Mars Radiation Environment Experiment

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MARIE, designed to measure radiation, started malfunctioning shortly after a series of strong solar flares occurred in Autumn of 2003

The Martian Radiation Experiment, or MARIE was designed to measure the radiation environment of Mars using an energetic particle spectrometer as part of the science mission of the 2001 Mars Odyssey spacecraft (launched on April 7, 2001). It was led by NASA's Johnson Space Center and the science investigation was designed to characterize aspects of the radiation environment both on the way to Mars and while it was in the Martian orbit.[1]

Since space radiation presents an extreme hazard to crews of interplanetary missions the experiment was an attempt to predict anticipated radiation doses that would be experienced by future astronauts and it helped determine possible effects of Martian radiation on human beings.

Space radiation comes from cosmic rays emitted by our local star, the sun, and from stars beyond our solar system as well. Space radiation can trigger cancer and cause damage to the central nervous system. Similar instruments are flown on the Space Shuttles and on the International Space Station (ISS), but none have ever flown outside Earth's protective magnetosphere, which blocks much of this radiation from reaching the surface of our planet.

Ironically, in the Autumn of 2003 after a series of particularly strong solar flares MARIE started malfunctioning, probably as a result of being exposed to the solar flare's intense blast of particle radiation. The instrument was never restored to working order.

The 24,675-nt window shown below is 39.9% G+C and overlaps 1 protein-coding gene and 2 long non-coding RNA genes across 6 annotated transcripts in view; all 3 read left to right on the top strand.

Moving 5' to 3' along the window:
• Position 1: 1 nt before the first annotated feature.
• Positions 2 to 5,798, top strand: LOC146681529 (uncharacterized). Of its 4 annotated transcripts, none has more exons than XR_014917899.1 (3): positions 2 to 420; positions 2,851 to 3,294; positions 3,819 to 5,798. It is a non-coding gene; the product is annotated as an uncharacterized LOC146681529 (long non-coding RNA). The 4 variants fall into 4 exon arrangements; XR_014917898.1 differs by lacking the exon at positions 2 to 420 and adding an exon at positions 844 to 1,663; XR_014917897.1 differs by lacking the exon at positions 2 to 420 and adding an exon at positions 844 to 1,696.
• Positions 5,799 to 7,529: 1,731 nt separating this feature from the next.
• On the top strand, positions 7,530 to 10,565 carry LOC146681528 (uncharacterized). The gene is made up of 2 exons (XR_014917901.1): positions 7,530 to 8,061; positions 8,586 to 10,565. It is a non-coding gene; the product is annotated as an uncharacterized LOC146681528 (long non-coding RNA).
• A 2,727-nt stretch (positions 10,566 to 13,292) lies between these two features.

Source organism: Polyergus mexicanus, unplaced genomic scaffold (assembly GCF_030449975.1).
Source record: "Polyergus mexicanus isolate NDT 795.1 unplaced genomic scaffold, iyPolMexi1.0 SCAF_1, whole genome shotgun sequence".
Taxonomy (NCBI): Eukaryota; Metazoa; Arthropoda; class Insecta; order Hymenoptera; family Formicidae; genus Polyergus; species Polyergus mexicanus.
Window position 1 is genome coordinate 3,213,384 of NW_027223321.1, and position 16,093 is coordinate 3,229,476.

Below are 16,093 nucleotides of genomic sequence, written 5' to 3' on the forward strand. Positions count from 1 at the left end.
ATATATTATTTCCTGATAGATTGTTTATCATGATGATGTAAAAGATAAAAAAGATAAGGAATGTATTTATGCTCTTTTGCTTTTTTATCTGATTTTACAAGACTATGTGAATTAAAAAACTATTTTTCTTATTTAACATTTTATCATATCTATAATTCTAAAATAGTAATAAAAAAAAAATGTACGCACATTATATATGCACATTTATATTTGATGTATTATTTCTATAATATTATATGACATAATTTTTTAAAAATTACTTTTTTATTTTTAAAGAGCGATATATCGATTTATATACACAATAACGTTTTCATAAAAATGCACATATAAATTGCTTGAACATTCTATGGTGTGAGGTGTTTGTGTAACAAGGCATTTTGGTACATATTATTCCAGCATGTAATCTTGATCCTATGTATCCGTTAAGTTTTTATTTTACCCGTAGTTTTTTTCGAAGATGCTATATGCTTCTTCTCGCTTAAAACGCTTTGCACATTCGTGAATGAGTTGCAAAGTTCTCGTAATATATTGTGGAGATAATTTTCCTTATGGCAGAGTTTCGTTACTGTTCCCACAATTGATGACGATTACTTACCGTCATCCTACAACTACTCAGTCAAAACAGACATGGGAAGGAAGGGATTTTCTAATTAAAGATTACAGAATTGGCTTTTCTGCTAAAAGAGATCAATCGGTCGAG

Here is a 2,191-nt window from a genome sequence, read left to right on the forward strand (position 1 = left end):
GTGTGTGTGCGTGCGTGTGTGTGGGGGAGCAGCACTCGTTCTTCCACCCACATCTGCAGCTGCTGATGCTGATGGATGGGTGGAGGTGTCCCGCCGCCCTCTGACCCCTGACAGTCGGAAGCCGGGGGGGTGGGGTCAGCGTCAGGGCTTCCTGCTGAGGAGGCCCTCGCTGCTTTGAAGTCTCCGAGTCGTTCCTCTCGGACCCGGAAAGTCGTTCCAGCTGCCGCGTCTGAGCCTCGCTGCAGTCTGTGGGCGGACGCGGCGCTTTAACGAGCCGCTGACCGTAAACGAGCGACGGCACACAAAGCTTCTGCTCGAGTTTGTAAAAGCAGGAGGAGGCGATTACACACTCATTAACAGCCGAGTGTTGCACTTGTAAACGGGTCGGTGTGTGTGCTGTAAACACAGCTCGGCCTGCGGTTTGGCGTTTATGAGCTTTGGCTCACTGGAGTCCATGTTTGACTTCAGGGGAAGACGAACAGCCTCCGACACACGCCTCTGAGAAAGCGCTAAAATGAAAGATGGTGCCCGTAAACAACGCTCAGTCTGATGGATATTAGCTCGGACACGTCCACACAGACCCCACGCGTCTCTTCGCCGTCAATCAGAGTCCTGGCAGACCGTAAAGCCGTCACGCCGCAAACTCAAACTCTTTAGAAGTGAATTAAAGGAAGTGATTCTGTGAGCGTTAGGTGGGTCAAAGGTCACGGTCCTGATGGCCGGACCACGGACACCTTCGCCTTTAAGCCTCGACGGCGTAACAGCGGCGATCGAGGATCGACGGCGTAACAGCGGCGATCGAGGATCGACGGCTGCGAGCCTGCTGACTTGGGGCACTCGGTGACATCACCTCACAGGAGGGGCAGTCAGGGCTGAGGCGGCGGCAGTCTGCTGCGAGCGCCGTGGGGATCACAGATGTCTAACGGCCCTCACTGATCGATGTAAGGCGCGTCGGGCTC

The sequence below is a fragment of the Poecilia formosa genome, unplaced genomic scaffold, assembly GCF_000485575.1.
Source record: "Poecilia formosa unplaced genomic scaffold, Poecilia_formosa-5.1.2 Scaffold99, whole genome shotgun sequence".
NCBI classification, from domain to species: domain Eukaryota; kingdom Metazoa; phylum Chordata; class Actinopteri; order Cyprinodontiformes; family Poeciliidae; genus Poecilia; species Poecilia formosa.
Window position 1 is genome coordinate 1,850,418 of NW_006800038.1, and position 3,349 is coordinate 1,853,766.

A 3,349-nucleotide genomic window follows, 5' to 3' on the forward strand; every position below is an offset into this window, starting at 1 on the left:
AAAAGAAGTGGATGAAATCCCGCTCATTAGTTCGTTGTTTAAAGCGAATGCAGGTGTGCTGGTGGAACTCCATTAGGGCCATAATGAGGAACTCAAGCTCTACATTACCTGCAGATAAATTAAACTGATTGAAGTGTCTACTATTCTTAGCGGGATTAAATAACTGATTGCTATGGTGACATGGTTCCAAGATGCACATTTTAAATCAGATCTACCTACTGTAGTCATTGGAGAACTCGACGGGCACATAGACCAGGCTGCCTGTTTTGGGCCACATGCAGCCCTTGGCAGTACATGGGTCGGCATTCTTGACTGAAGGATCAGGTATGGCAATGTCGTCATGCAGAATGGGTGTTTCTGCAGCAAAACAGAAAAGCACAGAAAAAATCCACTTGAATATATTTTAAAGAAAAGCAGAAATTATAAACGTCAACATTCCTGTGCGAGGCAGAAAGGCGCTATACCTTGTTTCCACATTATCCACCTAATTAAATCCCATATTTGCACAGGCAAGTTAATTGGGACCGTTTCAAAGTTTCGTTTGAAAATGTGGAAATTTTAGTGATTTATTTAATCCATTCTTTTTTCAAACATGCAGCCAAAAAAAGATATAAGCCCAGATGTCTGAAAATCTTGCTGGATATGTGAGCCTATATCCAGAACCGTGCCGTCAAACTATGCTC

How the instrument works[edit]

A spectrometer inside the instrument measured the energy from two sources of space radiation: galactic cosmic rays (GCR) and solar energetic particles (SEP). As the spacecraft orbited the red planet, the spectrometer swept through the sky and measured the radiation field.

The instrument, with a 68-degree field of view, was designed to collect data continuously during Mars Odyssey's cruise from Earth to Mars. It stored large amounts of data for downlink, and operated throughout the entire science mission.

MARIE specifications[edit]

Orbiter-marie.jpg

The Martian Radiation Environment Experiment weighs 3.3 kilograms (7.3 pounds) and uses 7 watts of power. It measures 29.4 centimeters (11.6 inches) by 23.2 centimeters (9.1 inches) by 10.8 centimeters (4.3 inches).

Results[edit]

MARIEdoserates.nasa.png

The diagram indicates a main radiation exposure of 20mrad/d = 1.7 Gy/a. JPL reported that MARIE-measured radiation levels were two to three times greater than at the International Space Station (which is 100-200mSv/a).[2] Levels at the Martian surface might be closer to the level at the ISS due to atmospheric shielding -- ignoring the effect of thermal neutrons induced by GCR. Average in-orbit doses were about 400-500mSv/a. However occasional solar proton events (SPEs) produce a hundred and more times higher doses, see diagram above. SPEs were observed by MARIE that were not observed by sensors near Earth, confirming that SPEs are directional.

References[edit]

  1. ^ Francis A. Cucinotta, Martian Radiation Environment Experiment - MARIE. NASA: JSC, last update October 27, 2003. (archive)
  2. ^ "Radiation Dose-Equivalent: International Space Station Compared to Mars Orbit". JPL. 2002-12-07. Retrieved 30 September 2012. 

External links[edit]